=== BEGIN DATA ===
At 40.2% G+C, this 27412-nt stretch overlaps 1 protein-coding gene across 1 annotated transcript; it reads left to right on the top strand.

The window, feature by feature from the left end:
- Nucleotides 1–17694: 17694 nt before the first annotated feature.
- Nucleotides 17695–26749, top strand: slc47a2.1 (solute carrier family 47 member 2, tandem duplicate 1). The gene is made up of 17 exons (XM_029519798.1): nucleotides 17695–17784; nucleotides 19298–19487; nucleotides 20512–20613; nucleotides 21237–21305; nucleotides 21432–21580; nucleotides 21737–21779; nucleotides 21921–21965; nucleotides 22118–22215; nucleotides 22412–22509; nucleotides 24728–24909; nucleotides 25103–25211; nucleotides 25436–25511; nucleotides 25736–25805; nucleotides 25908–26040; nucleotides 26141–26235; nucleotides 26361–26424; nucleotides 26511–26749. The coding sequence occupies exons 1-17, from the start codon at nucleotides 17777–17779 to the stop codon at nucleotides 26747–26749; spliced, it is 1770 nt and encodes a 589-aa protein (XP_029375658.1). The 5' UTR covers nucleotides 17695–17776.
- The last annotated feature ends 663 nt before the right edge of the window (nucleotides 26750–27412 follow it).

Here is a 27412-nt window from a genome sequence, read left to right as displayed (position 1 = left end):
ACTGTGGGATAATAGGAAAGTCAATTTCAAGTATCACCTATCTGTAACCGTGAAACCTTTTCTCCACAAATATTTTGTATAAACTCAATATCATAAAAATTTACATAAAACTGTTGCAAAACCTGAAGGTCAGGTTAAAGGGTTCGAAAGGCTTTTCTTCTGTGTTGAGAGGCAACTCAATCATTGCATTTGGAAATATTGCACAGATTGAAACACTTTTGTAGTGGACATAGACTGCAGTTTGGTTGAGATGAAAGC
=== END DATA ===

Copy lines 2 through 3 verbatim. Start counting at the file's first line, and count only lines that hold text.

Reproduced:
The window, feature by feature from the left end:
- Nucleotides 1–17694: 17694 nt before the first annotated feature.